14

I'm uncertain how to deal with a family issue.

My 15-year-old daughter is being hounded by her aunt for $8,000, for no good reason, and she's kept phoning her cellphone morning, noon and night.

She told me she's terrified and worries about how to get the money.

As it is, she's a quiet kid, not obsessed with money or status, and a pleasant person to be around, all my friends say.

The aunt harassing my daughter is my one of my five sisters-in-law, by the way, not my sister (who lives in the U.S.).

I feel angry and upset, and told my wife about this, but we're pretty clueless on how to deal with it.

How can I approach my sister-in-law to get her to stop/resolve this?

Please help me. I don't know what to do for the best.

  • 16
    Have you asked your daughter why the aunt thinks she is owed this money? Have you asked the aunt why she thinks your daughter owes her this money? – thursdaysgeek Oct 24 '18 at 16:33
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    Why is your daughter worried about how to get the money? – paparazzo Oct 24 '18 at 18:22
  • 1
    It is possible that the aunt is facing a mental health crisis or issue? – Benjamin Gruenbaum Oct 24 '18 at 19:28
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    "My 15-year-old daughter is being hounded by her aunt for $8,000, for no good reason" This really does need more clarification. Are you unaware of the reason for the $8,000, or do you know and not want to say, or do you not feel the money is justified (such as aunt helping to pay for education or something and your child not following through with completing the education), or is there really no reason? – Philbo Oct 26 '18 at 8:50
  • Can we have some cultural clarification on this too? It's not uncommon for (usually distant) family members in Eastern cultures to start harassing each other for money, and the harassment is seen by them as a normal intrafamilial political tool. – Carl Masens Nov 20 '18 at 5:23
18

TL;DR - Confront your Sister In Law, insist she deal with you directly rather than your daughter and then try reach an agreement with the help of your wife and after planning some key points for conflict resolution

Clearly something has happened to make your SIL think that your daughter should give her $8,000. What that something is will affect how you choose to act so the first thing to do is find out what happened. I suggest directly asking your SIL rather than your daughter because she is the one who has taken issue with it. Finding out exactly what it is she has taken issue with avoids any misunderstandings your daughter may have had and you can always fact check with her after.

Next you will have to confront your SIL in order to change the way she is dealing with whatever problem it is she has. Currently she is boycotting you (the parents) to text, call and generally harass your daughter for $8,000. This basically screams exploitation and even if she isn't, the fact that she could be abusing your daughters youth/nativity in order to get more money is what makes this interaction NOT OKAY and you need to tell your SIL that. If she has a genuine and reasonable problem with your daughter then tell her she must deal with you or your wife to resolve it.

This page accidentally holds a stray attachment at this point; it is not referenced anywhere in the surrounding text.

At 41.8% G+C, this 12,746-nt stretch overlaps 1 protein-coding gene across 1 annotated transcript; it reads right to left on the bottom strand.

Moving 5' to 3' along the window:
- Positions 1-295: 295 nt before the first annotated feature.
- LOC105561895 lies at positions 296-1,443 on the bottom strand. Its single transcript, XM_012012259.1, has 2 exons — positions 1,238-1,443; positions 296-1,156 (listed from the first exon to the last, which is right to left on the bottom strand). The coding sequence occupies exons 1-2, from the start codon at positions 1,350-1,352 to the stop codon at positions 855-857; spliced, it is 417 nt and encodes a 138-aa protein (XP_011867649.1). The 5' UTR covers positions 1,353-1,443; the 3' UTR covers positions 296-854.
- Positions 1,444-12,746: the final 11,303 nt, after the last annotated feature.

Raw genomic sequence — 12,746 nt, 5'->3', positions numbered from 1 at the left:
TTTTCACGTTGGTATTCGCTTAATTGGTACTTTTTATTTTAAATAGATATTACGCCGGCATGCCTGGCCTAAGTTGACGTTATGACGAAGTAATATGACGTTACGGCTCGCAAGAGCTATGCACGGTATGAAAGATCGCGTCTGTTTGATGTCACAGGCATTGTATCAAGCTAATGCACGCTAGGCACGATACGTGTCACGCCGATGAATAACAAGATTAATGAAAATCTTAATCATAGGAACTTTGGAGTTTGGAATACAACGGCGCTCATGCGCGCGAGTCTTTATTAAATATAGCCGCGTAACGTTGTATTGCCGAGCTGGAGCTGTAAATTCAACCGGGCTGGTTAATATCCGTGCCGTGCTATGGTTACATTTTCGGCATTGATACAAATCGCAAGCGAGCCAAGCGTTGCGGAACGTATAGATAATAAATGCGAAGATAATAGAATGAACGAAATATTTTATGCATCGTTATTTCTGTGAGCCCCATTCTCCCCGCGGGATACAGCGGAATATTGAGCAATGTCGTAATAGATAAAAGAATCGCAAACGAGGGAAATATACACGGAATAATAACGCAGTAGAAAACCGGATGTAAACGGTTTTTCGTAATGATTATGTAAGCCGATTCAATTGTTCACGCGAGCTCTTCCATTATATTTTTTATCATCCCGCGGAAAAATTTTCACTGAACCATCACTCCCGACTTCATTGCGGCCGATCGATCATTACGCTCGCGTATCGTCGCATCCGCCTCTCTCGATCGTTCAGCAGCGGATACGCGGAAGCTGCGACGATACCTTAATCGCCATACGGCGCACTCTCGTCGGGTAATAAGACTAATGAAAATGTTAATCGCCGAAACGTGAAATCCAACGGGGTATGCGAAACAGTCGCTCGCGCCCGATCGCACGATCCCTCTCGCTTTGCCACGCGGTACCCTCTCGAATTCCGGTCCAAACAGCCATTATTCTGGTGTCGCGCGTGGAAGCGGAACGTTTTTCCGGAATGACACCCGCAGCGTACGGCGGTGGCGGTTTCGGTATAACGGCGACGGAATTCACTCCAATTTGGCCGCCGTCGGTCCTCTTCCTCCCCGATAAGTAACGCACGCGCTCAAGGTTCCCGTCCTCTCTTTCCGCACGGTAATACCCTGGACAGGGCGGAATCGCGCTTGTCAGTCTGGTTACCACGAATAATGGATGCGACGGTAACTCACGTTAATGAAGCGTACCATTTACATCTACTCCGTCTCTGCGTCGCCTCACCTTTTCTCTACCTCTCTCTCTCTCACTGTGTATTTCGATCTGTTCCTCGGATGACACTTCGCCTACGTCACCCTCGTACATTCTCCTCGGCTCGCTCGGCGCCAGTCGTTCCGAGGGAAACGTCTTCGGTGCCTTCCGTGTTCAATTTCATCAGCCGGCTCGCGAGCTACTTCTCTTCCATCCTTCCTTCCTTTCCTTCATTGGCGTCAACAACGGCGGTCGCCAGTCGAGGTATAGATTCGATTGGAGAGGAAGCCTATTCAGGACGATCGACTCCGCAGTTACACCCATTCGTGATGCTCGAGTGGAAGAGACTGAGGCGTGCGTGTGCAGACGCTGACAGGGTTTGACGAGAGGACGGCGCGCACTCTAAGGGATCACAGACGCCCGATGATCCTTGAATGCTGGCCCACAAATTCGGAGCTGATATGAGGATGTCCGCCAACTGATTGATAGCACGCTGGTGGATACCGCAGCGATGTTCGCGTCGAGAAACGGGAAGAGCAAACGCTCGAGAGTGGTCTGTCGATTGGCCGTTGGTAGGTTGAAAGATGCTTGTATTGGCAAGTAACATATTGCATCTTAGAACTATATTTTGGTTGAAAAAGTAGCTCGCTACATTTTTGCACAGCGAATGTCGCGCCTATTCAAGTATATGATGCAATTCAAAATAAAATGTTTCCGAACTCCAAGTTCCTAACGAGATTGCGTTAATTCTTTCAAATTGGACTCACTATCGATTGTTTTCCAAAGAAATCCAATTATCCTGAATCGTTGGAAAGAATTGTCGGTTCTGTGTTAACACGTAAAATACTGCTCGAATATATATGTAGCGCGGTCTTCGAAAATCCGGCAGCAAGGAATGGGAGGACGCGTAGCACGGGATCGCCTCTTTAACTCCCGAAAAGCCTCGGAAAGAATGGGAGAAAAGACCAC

Confrontation can be very tough and having the skill to resolve the conflict effectively takes even more practice. While a phone call might suffice (provided she doesn't hang up), if you can manage it I really suggest talking in person as it makes the interaction more genuine and gives more potential to convey what you are trying to say. I am quite shy and have spent a lot of time thinking about confrontation and figuring out what techniques work for me. I don't have an exactly mirrored example but will try to share some related cases and explain why the technique I used might help.

Probably the biggest thing that helps me is getting support and I think your wife should absolutely be doing this with you. It is her sister anyway and having two people helps a lot more than you would think. I once purchased faulty computer parts from my brothers friend. So in order to confront him about the faulty parts I got the support of my brother. Having a 3rd unrelated person in the midst of a confrontation can be distracting. However, any time there is a reason for them to be there it is hands down my favourite technique. My brother was my connection to his friend so it made sense that he was there. Your wife is both the mother and the sister of the two people in question. It wouldn't make sense if she wasn't there. Having her there will essentially allow you to keep each other in check. If one gets too heated the other will notice and remind them to step back, one can remember to bring up a topic that the other forgot in the heat of the moment, after all, confrontations can be stressful and emotional.